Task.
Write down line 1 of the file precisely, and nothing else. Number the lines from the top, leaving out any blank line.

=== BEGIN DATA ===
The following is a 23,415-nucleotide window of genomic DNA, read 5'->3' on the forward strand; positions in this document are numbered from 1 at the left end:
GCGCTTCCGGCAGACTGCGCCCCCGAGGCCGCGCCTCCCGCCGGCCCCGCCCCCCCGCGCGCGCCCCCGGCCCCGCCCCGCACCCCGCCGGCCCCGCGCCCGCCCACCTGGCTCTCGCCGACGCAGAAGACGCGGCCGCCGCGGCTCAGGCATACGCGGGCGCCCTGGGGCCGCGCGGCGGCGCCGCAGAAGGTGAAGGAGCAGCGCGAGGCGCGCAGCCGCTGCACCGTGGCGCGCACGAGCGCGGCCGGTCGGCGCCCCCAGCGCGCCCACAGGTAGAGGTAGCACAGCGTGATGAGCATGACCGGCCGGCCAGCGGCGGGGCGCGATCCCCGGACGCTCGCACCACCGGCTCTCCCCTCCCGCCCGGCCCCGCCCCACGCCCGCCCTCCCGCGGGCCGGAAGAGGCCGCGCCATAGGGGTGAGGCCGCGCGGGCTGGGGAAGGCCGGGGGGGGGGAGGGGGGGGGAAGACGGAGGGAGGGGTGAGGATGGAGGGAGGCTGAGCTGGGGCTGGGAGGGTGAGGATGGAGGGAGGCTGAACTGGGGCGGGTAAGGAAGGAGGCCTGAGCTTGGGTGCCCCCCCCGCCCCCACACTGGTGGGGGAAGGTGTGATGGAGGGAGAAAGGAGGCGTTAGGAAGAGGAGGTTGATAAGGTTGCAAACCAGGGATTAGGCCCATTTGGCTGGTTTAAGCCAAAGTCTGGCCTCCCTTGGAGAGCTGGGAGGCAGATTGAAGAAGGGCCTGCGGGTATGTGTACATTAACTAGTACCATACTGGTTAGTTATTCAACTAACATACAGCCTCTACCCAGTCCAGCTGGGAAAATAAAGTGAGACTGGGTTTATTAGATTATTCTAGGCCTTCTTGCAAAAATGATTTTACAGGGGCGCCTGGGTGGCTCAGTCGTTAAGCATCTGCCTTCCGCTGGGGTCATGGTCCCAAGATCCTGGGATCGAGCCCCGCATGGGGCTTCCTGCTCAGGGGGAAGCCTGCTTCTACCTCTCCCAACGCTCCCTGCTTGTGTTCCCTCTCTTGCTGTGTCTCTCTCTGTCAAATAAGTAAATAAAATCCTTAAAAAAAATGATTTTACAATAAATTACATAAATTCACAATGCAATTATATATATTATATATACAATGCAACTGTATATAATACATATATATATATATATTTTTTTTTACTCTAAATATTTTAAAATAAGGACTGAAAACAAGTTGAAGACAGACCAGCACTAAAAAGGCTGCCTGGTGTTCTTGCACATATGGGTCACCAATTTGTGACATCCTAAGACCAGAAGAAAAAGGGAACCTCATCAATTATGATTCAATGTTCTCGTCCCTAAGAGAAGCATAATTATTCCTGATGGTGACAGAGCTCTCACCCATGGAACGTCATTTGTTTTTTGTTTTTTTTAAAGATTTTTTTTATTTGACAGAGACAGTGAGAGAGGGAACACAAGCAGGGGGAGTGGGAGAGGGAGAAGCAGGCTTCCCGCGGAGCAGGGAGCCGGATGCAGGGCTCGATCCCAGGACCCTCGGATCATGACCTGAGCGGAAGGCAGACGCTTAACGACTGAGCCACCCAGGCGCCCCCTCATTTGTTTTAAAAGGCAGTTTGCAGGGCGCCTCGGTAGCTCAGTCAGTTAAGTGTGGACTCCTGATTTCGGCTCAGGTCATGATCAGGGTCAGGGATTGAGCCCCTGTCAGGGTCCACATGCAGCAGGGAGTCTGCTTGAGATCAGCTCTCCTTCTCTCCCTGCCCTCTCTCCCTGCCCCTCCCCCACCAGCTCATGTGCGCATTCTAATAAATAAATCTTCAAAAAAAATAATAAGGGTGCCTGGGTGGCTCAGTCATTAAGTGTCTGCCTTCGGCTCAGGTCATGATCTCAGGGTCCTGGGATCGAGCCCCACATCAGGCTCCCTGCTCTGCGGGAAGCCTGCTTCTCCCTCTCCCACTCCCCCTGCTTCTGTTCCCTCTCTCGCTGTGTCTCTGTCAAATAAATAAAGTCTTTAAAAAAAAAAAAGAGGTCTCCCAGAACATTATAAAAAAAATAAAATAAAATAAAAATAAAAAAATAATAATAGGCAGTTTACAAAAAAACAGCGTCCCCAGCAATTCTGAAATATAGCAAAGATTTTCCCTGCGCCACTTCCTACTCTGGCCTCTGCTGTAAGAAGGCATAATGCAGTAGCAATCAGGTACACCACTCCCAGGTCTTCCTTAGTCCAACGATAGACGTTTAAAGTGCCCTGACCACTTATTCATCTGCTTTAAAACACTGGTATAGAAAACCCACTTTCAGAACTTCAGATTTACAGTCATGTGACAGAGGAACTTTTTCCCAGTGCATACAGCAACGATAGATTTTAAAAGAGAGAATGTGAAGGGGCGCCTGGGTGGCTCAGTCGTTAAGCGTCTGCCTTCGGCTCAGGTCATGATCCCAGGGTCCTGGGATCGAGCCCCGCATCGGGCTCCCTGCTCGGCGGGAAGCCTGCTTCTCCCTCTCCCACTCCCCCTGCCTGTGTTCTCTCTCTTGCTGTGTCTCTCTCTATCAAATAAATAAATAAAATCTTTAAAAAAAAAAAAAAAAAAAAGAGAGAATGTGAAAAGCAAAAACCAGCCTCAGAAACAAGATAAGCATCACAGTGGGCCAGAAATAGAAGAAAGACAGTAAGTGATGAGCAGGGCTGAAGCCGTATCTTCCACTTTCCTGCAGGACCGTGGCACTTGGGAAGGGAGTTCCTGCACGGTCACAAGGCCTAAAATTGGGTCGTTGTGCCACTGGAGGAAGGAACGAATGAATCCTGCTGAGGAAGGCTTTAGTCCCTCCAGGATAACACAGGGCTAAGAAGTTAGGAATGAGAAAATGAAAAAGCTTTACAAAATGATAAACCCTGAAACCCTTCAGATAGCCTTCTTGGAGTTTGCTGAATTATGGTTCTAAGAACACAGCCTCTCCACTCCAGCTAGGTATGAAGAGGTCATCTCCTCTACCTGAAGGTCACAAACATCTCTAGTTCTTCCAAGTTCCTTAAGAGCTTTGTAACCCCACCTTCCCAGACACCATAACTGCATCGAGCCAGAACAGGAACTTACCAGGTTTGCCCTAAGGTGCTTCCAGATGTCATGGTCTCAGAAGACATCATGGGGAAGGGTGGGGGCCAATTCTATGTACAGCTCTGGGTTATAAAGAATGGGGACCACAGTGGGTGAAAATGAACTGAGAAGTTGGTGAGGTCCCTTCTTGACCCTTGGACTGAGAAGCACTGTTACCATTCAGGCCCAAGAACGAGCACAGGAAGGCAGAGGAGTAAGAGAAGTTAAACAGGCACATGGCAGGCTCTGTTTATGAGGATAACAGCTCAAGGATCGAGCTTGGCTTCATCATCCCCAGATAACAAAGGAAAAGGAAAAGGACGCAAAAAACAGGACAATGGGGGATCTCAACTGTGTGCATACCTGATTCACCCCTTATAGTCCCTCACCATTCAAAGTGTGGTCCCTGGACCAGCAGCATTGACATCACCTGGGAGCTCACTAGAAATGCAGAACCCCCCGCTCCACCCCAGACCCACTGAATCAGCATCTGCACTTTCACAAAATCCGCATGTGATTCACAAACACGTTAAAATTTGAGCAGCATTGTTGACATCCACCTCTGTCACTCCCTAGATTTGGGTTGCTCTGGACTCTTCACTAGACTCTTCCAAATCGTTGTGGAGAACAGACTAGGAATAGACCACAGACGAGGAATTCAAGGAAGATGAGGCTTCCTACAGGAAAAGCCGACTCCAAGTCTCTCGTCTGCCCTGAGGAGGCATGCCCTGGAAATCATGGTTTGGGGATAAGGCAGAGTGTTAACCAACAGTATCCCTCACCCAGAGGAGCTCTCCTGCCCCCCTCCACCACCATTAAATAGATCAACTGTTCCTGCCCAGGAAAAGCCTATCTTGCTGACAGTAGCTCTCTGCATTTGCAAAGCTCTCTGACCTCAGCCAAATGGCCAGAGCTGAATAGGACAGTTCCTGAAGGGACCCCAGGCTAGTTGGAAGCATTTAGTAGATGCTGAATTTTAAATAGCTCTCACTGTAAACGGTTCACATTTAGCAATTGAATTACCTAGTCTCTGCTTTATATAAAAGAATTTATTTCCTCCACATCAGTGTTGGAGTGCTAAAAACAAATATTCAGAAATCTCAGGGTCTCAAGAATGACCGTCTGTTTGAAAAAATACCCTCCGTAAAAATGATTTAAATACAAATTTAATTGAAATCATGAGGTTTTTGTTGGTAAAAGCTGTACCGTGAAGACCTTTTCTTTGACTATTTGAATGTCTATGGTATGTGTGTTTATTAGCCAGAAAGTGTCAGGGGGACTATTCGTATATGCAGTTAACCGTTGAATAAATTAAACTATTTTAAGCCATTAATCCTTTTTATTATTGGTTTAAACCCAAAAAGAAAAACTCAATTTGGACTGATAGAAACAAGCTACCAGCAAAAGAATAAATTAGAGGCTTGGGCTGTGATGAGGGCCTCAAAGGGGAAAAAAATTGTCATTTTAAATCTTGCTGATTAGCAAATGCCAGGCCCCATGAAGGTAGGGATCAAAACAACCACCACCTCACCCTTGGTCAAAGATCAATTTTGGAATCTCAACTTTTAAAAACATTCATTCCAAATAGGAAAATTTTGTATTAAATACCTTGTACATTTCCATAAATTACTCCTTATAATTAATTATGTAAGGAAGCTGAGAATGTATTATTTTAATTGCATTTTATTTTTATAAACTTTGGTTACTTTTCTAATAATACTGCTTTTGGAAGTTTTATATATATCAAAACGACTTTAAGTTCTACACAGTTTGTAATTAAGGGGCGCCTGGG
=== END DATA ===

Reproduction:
The following is a 23,415-nucleotide window of genomic DNA, read 5'->3' on the forward strand; positions in this document are numbered from 1 at the left end: